This entirely breaks the design conventions used on not only on other Chip and PIN devices, but also calculators and other interactive dialogues which instigate a user response.

In this case, the poor petrol station attendant has obviously got a little fed up of folk not being able to use the device and has stuck on a big arrow instructing customers to 'please press'.

When I went to use the device, I immediately ignored the stuck-on note (as hand written notes often incur less authority) and went straight for the 'Fn' key after inputting my PIN code.

I had a little smile when I realised what was going on, but soon got a little stressed when I realised that there were 5 folk behind me in the queue waiting to use the machine.

I wonder what the impact of this design error has been?:

  • Think about how many folk use this device every day.
  • Think about how many times the petrol station attendant has to explain the note
  • Think about how many folk with poor or impaired eyesight get confused by the legibility of the handwritten note
  • Think about how much time is lost as folk incorrectly press the 'Fn' button instead of the green 'E'
  • Think about how much time it takes to decipher the handwritten note and the purpose of the 'E' key.

Point-of-sale technology often assists in improving of customer turnaround... and yet this device seems to disrupt that process immeasurably.

Creative leadership styles

In our fast-paced modern world of web development, speed is of the essence. Indeed, innovation often takes a back seat in order to get 'something' into the wilds. This pioneering spirit allows businesses to capitalise on a new market segment and lead the industry. Myspace, Friends Reunited and Yahoo! all did this to varying degrees of success, but they are all testament to finding a niche and doing it quicker than anyone else.It isn't often you are celebrated for being a good second place! Of course sustaining first place is an entirely different issue, which I may explore in a future post.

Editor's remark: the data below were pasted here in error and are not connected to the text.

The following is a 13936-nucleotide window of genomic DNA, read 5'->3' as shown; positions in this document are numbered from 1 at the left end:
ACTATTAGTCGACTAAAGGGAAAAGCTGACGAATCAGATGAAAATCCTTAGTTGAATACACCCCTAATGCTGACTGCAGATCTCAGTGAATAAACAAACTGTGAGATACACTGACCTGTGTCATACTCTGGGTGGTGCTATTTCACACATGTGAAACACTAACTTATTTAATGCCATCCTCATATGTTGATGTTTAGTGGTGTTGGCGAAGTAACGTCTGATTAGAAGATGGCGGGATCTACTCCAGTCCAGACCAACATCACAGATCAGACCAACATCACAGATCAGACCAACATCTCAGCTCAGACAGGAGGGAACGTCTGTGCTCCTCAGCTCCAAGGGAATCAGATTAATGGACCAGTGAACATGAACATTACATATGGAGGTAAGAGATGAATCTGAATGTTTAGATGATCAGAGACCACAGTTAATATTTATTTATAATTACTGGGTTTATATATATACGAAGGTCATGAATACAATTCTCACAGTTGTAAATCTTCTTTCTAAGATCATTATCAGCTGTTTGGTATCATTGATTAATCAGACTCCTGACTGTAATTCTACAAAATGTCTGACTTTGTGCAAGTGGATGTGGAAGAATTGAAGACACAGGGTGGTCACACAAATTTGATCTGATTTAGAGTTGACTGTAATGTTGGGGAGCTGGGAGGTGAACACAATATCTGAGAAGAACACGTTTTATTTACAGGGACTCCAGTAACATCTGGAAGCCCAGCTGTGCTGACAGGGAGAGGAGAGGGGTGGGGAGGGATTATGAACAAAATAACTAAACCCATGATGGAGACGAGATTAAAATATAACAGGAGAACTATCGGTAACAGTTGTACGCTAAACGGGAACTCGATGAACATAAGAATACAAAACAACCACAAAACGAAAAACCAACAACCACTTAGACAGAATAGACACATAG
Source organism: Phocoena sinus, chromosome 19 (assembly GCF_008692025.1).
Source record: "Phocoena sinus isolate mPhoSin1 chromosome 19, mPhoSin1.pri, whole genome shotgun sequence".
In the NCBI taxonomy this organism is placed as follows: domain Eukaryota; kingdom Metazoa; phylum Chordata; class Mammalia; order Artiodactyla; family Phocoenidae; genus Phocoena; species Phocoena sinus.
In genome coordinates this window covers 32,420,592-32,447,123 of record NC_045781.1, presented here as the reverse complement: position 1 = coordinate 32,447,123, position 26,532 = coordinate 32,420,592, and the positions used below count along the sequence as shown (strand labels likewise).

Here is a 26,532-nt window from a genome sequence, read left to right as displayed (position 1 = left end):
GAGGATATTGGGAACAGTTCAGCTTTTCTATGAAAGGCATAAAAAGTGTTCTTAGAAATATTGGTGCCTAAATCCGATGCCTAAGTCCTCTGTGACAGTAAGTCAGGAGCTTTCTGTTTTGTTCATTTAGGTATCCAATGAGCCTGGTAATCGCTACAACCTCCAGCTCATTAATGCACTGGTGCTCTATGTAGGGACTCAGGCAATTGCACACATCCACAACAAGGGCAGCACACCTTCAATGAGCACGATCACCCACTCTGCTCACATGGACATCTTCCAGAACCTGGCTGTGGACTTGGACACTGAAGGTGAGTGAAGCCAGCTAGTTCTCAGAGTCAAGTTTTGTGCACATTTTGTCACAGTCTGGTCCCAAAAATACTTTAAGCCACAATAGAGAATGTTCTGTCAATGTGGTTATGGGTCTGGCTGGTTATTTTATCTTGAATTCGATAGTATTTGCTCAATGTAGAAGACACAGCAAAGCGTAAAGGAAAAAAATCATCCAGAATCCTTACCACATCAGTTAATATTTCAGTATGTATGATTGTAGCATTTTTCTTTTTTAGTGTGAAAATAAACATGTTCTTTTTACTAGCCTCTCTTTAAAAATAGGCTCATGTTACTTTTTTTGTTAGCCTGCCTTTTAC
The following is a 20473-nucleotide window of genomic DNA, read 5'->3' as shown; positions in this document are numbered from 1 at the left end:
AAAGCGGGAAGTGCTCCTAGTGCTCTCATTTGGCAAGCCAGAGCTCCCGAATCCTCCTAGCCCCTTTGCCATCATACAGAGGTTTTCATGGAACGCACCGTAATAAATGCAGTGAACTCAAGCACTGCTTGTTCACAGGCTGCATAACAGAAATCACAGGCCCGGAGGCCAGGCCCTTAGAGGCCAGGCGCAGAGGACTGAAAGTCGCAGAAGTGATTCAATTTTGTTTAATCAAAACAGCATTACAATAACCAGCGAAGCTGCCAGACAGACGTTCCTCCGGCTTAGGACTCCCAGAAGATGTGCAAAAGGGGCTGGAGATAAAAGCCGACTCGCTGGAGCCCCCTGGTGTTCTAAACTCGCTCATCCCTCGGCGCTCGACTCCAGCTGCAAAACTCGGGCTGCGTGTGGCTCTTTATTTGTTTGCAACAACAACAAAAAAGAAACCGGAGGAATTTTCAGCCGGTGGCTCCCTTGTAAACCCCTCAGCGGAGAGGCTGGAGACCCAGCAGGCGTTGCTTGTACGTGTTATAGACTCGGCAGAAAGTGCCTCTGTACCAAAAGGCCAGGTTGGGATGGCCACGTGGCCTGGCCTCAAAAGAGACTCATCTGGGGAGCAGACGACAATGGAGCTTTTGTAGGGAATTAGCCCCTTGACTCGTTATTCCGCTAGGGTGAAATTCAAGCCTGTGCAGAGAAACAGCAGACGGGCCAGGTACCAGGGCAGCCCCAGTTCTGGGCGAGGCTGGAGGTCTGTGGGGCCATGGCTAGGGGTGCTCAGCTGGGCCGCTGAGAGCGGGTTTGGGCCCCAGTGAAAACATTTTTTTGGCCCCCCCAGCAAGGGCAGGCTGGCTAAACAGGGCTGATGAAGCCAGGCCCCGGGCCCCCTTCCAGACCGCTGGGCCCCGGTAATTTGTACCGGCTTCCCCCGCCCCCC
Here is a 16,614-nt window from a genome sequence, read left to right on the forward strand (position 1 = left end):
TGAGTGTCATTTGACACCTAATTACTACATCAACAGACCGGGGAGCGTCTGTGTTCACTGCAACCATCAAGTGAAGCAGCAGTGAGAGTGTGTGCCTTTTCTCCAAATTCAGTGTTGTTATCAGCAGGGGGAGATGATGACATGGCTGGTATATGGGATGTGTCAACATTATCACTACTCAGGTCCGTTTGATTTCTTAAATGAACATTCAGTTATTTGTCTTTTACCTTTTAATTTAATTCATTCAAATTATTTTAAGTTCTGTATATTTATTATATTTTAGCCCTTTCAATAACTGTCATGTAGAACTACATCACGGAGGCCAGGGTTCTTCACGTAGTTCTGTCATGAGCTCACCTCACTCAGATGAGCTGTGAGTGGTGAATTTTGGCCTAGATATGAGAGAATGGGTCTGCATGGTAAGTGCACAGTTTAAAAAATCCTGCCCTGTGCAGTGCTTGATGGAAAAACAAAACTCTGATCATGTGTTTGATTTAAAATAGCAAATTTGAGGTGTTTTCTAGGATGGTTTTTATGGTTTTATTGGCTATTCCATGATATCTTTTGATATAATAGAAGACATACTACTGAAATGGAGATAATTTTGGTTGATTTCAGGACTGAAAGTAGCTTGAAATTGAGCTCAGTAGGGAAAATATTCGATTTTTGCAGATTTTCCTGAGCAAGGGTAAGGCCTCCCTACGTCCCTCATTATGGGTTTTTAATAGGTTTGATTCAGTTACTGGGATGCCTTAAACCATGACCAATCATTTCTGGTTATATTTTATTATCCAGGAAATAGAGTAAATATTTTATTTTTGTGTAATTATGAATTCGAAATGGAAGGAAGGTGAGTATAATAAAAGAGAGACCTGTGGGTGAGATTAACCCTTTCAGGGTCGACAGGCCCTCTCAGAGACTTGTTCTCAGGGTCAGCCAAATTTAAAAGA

This growing obsession with speed often collides with product quality; but it does it have to? Surely there is a win/win situation here? How can we as leaders adapt to the demands of the business without sacrificing quality?

The are two opposing leadership strategies in order to respond demands of the business. Without realising it, we may default into a particular style - especially when working in an unfamiliar environment or with unfamiliar people. It is rare that anyone stays on one extreme of the scale,  so I feel it is important to remind ourselves of the pros and cons of each approach so that we can adapt and change when appropriate.

Command and Control leadership

Command and control is derived from a military style of leadership where it has been used extensively for thousands of years. It is an authoritarian regime where one person holds absolute power and responsibility for the project and people. This enables total coordination and accountability for their subordinates.

Do exactly as I say